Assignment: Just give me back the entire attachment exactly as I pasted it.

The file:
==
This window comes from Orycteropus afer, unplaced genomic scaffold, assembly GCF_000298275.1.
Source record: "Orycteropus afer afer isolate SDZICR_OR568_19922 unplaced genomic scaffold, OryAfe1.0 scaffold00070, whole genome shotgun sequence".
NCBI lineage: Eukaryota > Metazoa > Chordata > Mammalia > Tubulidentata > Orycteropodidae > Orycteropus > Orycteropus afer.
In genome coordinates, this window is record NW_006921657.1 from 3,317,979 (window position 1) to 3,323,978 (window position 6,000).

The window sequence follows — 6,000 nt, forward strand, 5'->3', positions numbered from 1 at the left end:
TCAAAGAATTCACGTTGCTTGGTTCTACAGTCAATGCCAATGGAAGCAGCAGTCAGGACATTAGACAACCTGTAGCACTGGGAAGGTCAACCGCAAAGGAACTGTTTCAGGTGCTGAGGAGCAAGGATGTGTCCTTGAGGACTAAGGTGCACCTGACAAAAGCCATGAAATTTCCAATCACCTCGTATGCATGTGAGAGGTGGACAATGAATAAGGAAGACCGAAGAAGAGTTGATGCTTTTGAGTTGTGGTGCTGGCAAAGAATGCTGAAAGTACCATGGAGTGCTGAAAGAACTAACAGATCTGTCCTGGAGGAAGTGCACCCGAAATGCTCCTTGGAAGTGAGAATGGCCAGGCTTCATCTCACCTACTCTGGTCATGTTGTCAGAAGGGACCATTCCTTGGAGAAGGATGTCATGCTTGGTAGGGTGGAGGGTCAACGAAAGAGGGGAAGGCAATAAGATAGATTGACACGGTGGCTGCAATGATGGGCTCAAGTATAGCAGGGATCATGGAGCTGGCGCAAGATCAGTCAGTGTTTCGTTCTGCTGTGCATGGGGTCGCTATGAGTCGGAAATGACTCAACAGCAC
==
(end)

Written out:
This window comes from Orycteropus afer, unplaced genomic scaffold, assembly GCF_000298275.1.
Source record: "Orycteropus afer afer isolate SDZICR_OR568_19922 unplaced genomic scaffold, OryAfe1.0 scaffold00070, whole genome shotgun sequence".
NCBI lineage: Eukaryota > Metazoa > Chordata > Mammalia > Tubulidentata > Orycteropodidae > Orycteropus > Orycteropus afer.
In genome coordinates, this window is record NW_006921657.1 from 3,317,979 (window position 1) to 3,323,978 (window position 6,000).

The window sequence follows — 6,000 nt, forward strand, 5'->3', positions numbered from 1 at the left end:
TCAAAGAATTCACGTTGCTTGGTTCTACAGTCAATGCCAATGGAAGCAGCAGTCAGGACATTAGACAACCTGTAGCACTGGGAAGGTCAACCGCAAAGGAACTGTTTCAGGTGCTGAGGAGCAAGGATGTGTCCTTGAGGACTAAGGTGCACCTGACAAAAGCCATGAAATTTCCAATCACCTCGTATGCATGTGAGAGGTGGACAATGAATAAGGAAGACCGAAGAAGAGTTGATGCTTTTGAGTTGTGGTGCTGGCAAAGAATGCTGAAAGTACCATGGAGTGCTGAAAGAACTAACAGATCTGTCCTGGAGGAAGTGCACCCGAAATGCTCCTTGGAAGTGAGAATGGCCAGGCTTCATCTCACCTACTCTGGTCATGTTGTCAGAAGGGACCATTCCTTGGAGAAGGATGTCATGCTTGGTAGGGTGGAGGGTCAACGAAAGAGGGGAAGGCAATAAGATAGATTGACACGGTGGCTGCAATGATGGGCTCAAGTATAGCAGGGATCATGGAGCTGGCGCAAGATCAGTCAGTGTTTCGTTCTGCTGTGCATGGGGTCGCTATGAGTCGGAAATGACTCAACAGCAC